Welcome to The Technician’s Dispatch, a new series of articles about home espresso machine care and maintenance, written and compiled by the La Marzocco Home team. This series will focus on providing home espresso machine owners and aspiring home baristas with the knowledge and skills they need to maintain their La Marzocco and produce the highest quality espresso imaginable. From preventive maintenance tips to troubleshooting guides and step-by-step repairs, The Technician’s Dispatch will be your go-to resource for resolving common espresso machine issues and optimizing performance.
The Tale of the Leaky Gasket
Drip, drip drop. What’s that?
by Kimberly Franklin, La Marzocco Home Solutions
Picture this: you just unboxed your new espresso machine. It’s the most beautiful thing you’ve ever seen. You’ve gone through the Quick Start Guide. The machine is heated and up to pressure. Grinder? Expertly-tweaked to maximize the amount of “yums” out of the espresso. This is it, the moment you’ve been waiting for.
You pull your first shot, and carefully get down into the “home barista crouch” — the most efficient and scientifically-accurate way to watch your espresso as it extracts. Everything is going well, and the shot time and yield is matching up to your recipe quite nicely. You give yourself a little wink in the backsplash for a job well done.
Then, you notice something… water dripping…*drip, drop, drap*…coming from between the bayonet ring (what you insert the portafilter into), and the portafilter itself. You finish brewing, take a sip, and with furrowed brow, begin to investigate.
To figure out what’s going on, your next step is to put the cleaning basket into the portafilter. Rather than waste coffee running test shots, you lock the blank portafilter into the grouphead and activate the brew group. There it is again! Water coming from between the bayonet ring and portafilter. What gives?! This is a new machine; you’ve only just unboxed it!
Perplexed, you find the La Marzocco Home Solutions email and send them your serial number, machine model, and a video of what you’re seeing.
You click send, and anxiously refresh your inbox. Then, surprisingly quickly, *ding!*, an email pops up from the La Marzocco Home Solutions Team:
“Hi! Thanks for reaching out. There are only two things can cause a leak there:
1. Not using enough force when engaging the portafilter
2. A worn or old gasket
If the machine is new enough, which it looks like you’ve just purchased, the issue is more than likely not applying enough force when sealing the portafilter. These machines are handmade, and La Marzocco’s background with commercial machines mean the same parts and quality for the Café as for the Home. Don’t be shy, you won’t damage the machine or use too much force here. Most will typically use one hand to hold the machine and the other hand to engage the portafilter, pulling it with force so it’s engaging firmly. Do note that, especially on a newer machine or gasket, the portafilter will likely not be perpendicular to the machine. If you are getting no leaks, then you have created a proper seal.”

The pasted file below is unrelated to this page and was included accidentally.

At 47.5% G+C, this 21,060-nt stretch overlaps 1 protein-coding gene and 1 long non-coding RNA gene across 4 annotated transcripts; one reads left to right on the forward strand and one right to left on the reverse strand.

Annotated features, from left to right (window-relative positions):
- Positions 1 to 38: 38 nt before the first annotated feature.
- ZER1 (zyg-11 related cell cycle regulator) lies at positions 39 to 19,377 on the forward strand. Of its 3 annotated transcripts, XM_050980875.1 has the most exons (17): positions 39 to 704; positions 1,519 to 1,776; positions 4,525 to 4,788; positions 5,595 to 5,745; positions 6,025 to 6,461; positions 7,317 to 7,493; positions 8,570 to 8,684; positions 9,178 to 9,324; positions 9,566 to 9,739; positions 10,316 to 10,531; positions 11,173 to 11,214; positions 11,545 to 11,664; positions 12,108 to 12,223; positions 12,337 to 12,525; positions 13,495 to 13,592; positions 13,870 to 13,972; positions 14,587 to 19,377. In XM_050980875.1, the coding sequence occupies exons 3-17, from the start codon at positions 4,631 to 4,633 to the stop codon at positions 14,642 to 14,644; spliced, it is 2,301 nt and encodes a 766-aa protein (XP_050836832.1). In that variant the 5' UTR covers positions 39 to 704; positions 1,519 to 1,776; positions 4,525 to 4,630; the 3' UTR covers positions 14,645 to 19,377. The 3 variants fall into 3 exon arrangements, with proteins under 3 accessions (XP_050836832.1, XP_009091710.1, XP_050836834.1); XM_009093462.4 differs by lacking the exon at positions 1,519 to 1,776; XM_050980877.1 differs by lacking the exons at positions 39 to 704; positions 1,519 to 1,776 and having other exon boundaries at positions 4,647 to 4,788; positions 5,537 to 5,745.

You’re relieved. Simple enough, right? Just a little more force when inserting the portafilter.
You take this newfound knowledge and trek onward with your espresso journey, creating firm seals at the bayonet ring like a pro. The espresso is tasting better and better each day, too.
A year passes, and you begin to notice that in order to create a good seal you really have to crank on the portafilter—all the way to a 4- 5 o’clock position. No matter how much torque you apply when sealing the portafilter, that pesky leak starts to reappear. Browsing back through old emails you find the conversation from a year ago and realize that it may be time for a new gasket. Gaskets secure the basket of the portafilter to the brew chamber, sealing everything and allowing pressure to build. As we all know, what happens in the brew chamber should stay in the brew chamber.
La Marzocco machines come standard with a rubber gasket installed—over time, with repeated usage, the gasket can dry out and become brittle, causing it to lose its flexibility and ability to seal. When that happens, it’s time to replace it.
The gasket is one of the most replaced maintenance items on our machine and also one of the easiest for home users to replace. We go over how to replace the gasket in this handy “How to Replace the Shower Screen & Gasket” video guide. Changing your gasket is a normal part of owning an espresso machine, and it’s also the first step on the way to completing the machine’s annual preventative maintenance check. You can check that out here.
We sell two different versions of gasket on our website. The standard rubber version and the silicone gasket. The rubber gaskets are the standard option and slightly more affordable. The silicone gasket, however, lasts longer and it is made of a softer material. Since it is softer, the portafilter will typically twist further in the bayonet ring and create a tighter feeling seal.
Keeping your bayonet ring snug & happy and your gasket fresh will help enhance your espresso journey while you enjoy a leak-free brewing experience. Stay tuned for more Technician’s Dispatch articles and check out our “How to Replace the Shower Screen & Gasket” video guide for step-by-step instructions. As always, if you ever have any questions, don’t hesitate to reach out. Our Home Solutions team is the best in the business. You can email them at email@example.com